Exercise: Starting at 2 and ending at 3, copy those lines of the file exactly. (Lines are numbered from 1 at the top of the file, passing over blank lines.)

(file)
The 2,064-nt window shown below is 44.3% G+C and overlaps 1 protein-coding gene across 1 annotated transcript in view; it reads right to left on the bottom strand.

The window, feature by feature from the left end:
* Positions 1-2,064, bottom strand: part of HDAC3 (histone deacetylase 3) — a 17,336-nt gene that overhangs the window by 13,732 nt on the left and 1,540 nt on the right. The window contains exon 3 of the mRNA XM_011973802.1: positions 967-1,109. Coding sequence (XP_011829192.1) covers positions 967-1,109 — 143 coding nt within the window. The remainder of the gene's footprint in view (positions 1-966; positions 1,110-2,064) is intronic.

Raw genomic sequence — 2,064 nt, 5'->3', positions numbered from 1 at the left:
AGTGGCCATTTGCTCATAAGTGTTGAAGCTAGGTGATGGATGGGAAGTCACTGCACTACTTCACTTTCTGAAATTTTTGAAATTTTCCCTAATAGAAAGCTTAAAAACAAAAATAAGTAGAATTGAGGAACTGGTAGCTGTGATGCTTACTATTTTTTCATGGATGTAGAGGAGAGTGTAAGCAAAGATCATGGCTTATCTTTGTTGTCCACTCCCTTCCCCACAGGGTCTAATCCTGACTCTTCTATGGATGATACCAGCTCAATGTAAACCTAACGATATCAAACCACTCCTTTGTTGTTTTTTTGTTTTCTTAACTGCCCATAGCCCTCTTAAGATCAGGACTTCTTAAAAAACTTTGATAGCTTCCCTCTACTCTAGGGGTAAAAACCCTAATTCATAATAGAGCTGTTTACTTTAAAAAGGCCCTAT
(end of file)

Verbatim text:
The window, feature by feature from the left end:
* Positions 1-2,064, bottom strand: part of HDAC3 (histone deacetylase 3) — a 17,336-nt gene that overhangs the window by 13,732 nt on the left and 1,540 nt on the right. The window contains exon 3 of the mRNA XM_011973802.1: positions 967-1,109. Coding sequence (XP_011829192.1) covers positions 967-1,109 — 143 coding nt within the window. The remainder of the gene's footprint in view (positions 1-966; positions 1,110-2,064) is intronic.